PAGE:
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CSS making my life a misery

can't get positioning

   
2:00 am on Feb 24, 2003 (gmt 0)

10+ Year Member



I want my site to look the same on both resolutions
800x600 and 1024x768. It is supposed to be a postcard effect with all the information on the screen without the need to scroll down. I designed it for 800x600 and it looks great. i did all the positioning etc with css. now i am trying to ensure that 1024x768 can view the same effect. The only reasonable method i have found is using javascript to detect the resolution and redirect to another version of the page. This would mean resizing the images and creating new css stylesheet (using percentages didn't work well). I came across a script that would detect the users resolution and if 1024x768 ask them to resize the window. Is this bad idea?
2:09 am on Feb 24, 2003 (gmt 0)

WebmasterWorld Senior Member tedster is a WebmasterWorld Top Contributor of All Time 10+ Year Member



It gets even crazier - what you really need is the available size of the WINDOW, not the browser's resolution.

I would, personally, suggest being satisified with the effect in one common window size. What you're aiming for is much more of a print sensibility than a web sensibility.

I've seen some commercial sites that generate a pop-up in the exact size they want for their postcard effect. But I shudder at trying for it in all possible window sizes.

2:20 am on Feb 24, 2003 (gmt 0)

10+ Year Member



if about 40% of web users are at 800x600 and abou4 40% are at 1024x768. won't i be alienating some of my viewers? if they resize their window slightly, everything is great. might a message expressing this, save my design?
2:42 am on Feb 24, 2003 (gmt 0)

WebmasterWorld Senior Member tedster is a WebmasterWorld Top Contributor of All Time 10+ Year Member



Most people either ignore (best case) or get irritated if you ask them to change their browser to suit your design. And as I said above, just because someone is running at 1024, that doesn't mean full screen, no hotlist, same toolbar setup.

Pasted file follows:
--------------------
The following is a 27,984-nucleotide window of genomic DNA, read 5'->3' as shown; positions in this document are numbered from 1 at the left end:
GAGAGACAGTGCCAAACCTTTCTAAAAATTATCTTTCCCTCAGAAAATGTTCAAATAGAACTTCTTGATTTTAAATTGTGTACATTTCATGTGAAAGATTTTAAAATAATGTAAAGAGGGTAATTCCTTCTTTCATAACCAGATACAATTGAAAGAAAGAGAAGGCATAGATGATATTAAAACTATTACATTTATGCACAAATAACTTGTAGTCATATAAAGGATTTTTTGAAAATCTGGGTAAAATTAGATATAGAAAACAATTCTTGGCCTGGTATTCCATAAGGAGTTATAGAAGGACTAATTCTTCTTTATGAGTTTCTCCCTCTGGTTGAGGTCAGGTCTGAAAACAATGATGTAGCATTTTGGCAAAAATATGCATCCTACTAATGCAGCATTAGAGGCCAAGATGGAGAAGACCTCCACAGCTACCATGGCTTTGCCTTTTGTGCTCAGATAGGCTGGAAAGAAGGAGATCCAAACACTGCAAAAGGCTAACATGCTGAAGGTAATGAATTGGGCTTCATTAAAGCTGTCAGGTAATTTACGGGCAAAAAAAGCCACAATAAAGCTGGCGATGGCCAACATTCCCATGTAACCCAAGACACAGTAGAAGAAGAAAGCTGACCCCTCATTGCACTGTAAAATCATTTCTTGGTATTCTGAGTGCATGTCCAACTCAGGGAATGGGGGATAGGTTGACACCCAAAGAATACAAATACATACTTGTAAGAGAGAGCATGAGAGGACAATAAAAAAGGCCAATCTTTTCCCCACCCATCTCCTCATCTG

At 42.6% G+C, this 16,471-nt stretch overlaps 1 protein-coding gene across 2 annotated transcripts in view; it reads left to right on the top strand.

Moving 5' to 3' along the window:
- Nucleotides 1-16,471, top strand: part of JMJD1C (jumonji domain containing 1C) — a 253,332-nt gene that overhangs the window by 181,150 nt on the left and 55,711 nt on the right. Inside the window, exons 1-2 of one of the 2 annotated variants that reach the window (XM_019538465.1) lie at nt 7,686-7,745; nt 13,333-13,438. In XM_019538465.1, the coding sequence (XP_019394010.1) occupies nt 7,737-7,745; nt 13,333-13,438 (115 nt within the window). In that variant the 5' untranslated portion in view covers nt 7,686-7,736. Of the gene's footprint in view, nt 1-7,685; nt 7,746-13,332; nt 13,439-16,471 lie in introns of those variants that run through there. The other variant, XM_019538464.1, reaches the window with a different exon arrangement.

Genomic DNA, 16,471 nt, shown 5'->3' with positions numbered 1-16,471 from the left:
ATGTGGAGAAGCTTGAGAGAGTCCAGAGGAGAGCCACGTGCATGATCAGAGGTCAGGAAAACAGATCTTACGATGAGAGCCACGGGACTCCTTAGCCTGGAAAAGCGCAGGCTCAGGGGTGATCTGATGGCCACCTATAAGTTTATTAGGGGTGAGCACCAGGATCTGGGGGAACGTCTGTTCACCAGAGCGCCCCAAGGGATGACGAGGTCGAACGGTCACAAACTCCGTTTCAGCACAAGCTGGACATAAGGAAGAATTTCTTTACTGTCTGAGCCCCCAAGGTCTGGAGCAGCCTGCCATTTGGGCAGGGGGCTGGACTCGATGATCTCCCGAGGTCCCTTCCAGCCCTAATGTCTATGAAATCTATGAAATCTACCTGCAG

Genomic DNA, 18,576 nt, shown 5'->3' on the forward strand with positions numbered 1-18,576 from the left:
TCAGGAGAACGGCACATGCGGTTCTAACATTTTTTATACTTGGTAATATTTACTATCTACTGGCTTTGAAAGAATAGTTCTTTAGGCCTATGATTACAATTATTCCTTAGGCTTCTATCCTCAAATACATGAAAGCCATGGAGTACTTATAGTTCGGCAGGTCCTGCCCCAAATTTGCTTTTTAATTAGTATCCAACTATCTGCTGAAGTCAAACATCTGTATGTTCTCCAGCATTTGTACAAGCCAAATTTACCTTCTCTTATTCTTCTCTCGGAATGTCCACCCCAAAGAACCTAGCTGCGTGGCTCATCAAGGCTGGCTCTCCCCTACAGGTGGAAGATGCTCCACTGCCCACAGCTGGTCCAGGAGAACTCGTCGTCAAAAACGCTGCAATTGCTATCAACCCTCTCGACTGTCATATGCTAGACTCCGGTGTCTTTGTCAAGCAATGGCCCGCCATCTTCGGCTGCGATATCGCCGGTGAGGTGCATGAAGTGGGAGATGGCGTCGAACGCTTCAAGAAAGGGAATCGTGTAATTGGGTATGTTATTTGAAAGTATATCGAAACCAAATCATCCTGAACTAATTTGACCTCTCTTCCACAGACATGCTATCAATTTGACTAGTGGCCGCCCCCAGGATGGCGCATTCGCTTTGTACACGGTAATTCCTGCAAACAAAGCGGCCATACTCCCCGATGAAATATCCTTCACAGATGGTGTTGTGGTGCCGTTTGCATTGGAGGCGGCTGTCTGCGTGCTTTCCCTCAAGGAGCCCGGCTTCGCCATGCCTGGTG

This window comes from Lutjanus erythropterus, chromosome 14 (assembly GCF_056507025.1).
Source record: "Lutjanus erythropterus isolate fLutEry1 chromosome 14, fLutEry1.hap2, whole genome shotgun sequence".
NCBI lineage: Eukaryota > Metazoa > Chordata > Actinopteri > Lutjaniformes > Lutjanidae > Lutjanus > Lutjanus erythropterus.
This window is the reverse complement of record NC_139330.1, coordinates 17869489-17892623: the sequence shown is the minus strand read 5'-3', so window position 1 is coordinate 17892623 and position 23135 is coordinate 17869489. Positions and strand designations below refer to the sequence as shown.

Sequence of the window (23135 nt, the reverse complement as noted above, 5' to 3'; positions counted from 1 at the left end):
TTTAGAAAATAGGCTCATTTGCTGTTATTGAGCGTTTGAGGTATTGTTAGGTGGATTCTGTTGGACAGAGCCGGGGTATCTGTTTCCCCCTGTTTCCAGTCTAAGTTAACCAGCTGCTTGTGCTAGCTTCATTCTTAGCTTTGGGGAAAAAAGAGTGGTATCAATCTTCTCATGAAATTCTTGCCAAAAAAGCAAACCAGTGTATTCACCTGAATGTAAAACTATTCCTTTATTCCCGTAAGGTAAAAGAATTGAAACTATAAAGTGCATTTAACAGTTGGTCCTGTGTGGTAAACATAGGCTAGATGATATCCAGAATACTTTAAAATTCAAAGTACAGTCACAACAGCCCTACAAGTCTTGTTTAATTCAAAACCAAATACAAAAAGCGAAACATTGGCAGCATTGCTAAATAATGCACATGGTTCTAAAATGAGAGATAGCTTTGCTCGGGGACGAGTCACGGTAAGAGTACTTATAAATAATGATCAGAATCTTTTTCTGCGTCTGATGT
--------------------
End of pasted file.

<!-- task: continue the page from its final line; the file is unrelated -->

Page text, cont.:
Screen resolution does not measure available space.

If you have a ton of development time in on this design, I'd give thought to opening a pop-up window, sized precisely the way the design requires.

9:37 am on Feb 24, 2003 (gmt 0)

WebmasterWorld Senior Member suzyuk is a WebmasterWorld Top Contributor of All Time 10+ Year Member



also you might try horizontal and vertical centering..

See Vertical Centering with CSS [wpdfd.com] (below the advert banner) for an explanation of how to center vertically. Though it does reqire an extra div for to make Opera play..

Suzy

4:11 pm on Feb 24, 2003 (gmt 0)

10+ Year Member



thanks for the help.

i am having a hard time adapting those principles to my layout.

i really want to know what the point of all of this is?

why use css if i can just use tables, make the measurements in percentages and not have to worry about this at all?

4:24 pm on Feb 24, 2003 (gmt 0)

10+ Year Member



because (turning into Nick_W)

By using CSS, you can almost always get the content of your page much closer to the actual flow of the page.

When you use tables, search engines have harder time figuring out what and how you are trying to say it: meaning the wonderfully designed CSS site will show up higher in the rankings.

Tables ruin the logical flow of a page. Thats basically the short and sweet of it.

And, of course, you can only pray by the time IE 7 comes out, that standards will actually be persued.